Argentina Heat Wave Stirs Pot of Political Unrest in Buenos Aires


South America’s second largest country is under a state of emergency and teetering on martial law as a result of government inefficiency and Mother Nature joining forces.

Buenos Aires’ Mayor, Mauricio Macri, has declared a state of emergency in Argentina’s capital. The city has been belted by a heat wave since a week before Christmas, which is responsible for at least three deaths and has sent scores to area hospitals.

Power outages and water shortages are impacting thousands of individuals, with the young, infirm and elderly most at risk. The heat wave, which has averaged 38 degrees Celsius (100 degrees Fahrenheit), has caused some people to be without water or electricity for as long as fourteen days. Because of the aging water system, which has not been upgraded since the ’80s, water is unavailable during power outages when electricity cannot reach the pumps.

“Without water it’s unbearable,” said one man. “You cannot live. Above the tenth floor, within 48 hours, it’s a death trap. If there is sun and 38 or 39 degrees – as they are saying – the firefighters are going to bring down bodies.”

People have started protesting in the streets and calling on the government and the utility companies to take some form of action. Angry about the lack of upgrades to the electrical grid to deal with emergencies like this, Macri responded by declaring the state of emergency.

Meanwhile, the government points the finger at the utility companies, which, in turn, point back at the government.

Julio De Vido, Argentina’s Planning and Public Services Minister,  is asking utility companies Edenor and Edesur to take “social responsibility” for getting power restored.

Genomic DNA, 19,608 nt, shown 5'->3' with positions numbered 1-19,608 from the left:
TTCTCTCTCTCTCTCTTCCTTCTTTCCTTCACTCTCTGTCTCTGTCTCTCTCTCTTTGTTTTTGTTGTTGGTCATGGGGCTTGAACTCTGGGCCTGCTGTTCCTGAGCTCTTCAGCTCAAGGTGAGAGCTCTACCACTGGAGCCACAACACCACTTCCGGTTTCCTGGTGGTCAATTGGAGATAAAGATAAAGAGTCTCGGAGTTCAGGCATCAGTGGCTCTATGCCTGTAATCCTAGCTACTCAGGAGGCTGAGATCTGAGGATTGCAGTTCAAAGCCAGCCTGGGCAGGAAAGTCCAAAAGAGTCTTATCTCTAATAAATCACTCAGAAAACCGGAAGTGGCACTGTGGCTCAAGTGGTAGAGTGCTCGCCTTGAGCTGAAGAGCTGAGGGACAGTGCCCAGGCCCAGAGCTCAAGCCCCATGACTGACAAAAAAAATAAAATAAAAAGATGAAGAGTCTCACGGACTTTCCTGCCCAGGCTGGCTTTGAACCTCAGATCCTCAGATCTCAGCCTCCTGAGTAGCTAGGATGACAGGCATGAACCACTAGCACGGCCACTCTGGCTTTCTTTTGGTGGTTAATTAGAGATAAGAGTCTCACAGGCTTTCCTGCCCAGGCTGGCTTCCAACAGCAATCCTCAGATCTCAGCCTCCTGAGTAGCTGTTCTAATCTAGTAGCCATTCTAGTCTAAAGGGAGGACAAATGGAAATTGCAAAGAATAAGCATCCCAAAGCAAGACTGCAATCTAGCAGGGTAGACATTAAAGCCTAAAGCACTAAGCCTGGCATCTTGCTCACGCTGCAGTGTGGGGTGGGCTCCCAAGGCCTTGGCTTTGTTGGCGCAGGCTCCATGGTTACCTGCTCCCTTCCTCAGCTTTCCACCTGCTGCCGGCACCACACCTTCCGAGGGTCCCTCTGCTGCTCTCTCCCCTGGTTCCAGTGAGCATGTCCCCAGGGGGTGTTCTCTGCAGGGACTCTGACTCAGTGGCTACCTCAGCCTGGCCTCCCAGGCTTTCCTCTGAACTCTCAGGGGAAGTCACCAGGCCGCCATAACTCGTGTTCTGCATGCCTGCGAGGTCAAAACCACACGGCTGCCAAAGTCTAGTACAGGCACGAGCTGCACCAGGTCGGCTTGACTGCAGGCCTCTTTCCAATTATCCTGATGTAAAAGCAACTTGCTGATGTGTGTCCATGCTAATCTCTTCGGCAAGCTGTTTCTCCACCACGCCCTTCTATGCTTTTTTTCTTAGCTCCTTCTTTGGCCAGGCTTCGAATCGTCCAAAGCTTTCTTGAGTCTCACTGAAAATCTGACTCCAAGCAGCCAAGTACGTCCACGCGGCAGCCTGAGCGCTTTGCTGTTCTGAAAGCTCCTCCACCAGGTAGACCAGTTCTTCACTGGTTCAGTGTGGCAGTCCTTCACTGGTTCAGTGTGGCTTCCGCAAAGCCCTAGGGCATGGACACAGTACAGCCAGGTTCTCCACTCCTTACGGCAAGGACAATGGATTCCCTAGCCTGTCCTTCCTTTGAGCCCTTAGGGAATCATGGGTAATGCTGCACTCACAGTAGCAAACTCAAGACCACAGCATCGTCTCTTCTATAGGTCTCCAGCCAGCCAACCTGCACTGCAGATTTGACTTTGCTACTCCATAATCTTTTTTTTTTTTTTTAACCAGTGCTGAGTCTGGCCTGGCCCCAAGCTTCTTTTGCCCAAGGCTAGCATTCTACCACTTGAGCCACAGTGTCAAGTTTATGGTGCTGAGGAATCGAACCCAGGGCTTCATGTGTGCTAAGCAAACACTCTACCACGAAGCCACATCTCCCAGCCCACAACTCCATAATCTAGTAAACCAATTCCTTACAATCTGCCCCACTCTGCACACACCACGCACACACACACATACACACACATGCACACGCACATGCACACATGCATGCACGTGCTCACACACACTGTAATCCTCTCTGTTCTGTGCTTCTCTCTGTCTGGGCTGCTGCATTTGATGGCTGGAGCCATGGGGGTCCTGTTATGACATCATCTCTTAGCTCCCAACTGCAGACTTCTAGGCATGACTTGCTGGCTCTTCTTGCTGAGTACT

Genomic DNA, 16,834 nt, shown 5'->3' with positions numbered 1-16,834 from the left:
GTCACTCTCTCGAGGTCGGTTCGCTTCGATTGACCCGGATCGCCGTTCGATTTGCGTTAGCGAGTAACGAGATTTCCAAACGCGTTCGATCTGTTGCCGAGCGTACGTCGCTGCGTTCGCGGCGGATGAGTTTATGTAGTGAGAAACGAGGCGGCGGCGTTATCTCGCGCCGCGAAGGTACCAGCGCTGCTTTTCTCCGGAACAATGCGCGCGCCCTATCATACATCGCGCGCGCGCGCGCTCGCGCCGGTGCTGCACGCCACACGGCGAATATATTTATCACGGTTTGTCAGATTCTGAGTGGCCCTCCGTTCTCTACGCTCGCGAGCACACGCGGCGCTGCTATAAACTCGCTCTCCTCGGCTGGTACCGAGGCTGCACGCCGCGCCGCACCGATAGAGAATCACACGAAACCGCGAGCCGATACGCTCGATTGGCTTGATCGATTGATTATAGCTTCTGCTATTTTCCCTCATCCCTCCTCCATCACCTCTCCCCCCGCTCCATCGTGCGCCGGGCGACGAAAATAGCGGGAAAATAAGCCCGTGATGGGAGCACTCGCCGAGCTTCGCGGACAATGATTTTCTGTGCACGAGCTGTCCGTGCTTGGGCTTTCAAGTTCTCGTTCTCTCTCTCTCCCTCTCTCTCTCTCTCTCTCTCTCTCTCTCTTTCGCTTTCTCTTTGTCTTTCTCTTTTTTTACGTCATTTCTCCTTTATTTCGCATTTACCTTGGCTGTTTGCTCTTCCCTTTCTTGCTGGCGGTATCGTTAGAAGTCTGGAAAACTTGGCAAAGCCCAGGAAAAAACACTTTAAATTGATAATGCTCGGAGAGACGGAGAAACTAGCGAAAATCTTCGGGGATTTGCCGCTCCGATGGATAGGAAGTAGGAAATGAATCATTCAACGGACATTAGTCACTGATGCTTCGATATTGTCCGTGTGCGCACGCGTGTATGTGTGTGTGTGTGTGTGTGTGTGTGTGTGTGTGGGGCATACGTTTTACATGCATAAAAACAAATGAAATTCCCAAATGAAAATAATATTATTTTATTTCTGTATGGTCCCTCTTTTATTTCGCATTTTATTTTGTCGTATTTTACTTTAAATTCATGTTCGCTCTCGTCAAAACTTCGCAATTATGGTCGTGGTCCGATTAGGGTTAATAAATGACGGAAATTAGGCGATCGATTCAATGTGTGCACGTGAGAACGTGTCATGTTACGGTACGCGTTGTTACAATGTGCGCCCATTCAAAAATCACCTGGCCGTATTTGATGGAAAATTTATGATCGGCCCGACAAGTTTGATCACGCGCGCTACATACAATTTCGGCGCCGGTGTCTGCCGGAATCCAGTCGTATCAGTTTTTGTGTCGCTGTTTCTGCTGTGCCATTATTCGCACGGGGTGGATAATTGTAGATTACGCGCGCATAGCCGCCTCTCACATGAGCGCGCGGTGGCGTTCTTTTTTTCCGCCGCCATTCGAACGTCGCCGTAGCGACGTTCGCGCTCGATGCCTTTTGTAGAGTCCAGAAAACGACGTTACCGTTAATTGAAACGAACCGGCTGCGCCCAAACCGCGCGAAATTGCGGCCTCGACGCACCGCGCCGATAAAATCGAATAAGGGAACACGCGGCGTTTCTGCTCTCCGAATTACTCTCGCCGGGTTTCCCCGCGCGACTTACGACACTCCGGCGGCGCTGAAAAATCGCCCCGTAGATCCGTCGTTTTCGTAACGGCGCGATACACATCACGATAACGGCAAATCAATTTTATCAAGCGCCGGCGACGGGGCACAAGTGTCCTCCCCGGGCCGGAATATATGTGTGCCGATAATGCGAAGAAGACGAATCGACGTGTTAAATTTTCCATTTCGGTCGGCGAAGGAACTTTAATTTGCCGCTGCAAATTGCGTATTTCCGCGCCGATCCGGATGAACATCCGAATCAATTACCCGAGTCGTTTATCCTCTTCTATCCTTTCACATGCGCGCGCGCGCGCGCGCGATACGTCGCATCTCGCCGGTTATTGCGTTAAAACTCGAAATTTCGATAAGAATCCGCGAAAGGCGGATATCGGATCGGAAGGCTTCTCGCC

To escape the blistering heat on Christmas Day, when the temperature hit 111 degrees Fahrenheit, thousands descended on the riverside town of Rosario, located 180 miles north of Buenos Aires, to cool off. A large school of piranha attacked the swimmers and 70 were sent to area hospitals for treatment, with many having lost fingers and toes to the swimming meat eaters.

Argentina is already prime for revolution, and this latest fiasco just might be the tipping point which will fulfill a prediction by The Economist. Placed in the “Very High Risk” category of countries predicted to experience violent social upheaval in 2014, Argentina joins Syria, Iraq and 14 other countries on the list.

Inflation is running at 28 percent and recent strikes by the police have set off rounds of looting, rioting and unrest in each of the country’s provinces. In August, 100,000 Argentines took to the streets of Buenos Aires to protest repressive political policies by President Cristina Kirchner’s administration. Recently, masked protesters got into a pitched battle with police outside of Congresso, protesting a variety of governmental changes in college tuition.

Argentina, the country that invented the tango, experienced a military dictatorship from 1976 − 1983. With the complicity of the American intelligence group, the CIA, 30,000 residents of Buenos Aires were made to “disappear.”  In 2001, rioters turned to the streets when the government privatized several corporations, including Spain’s Repsol and the Argentinian airline, Aerolinas.

By Jerry Nelson



Buenos Aires Herald


The Economist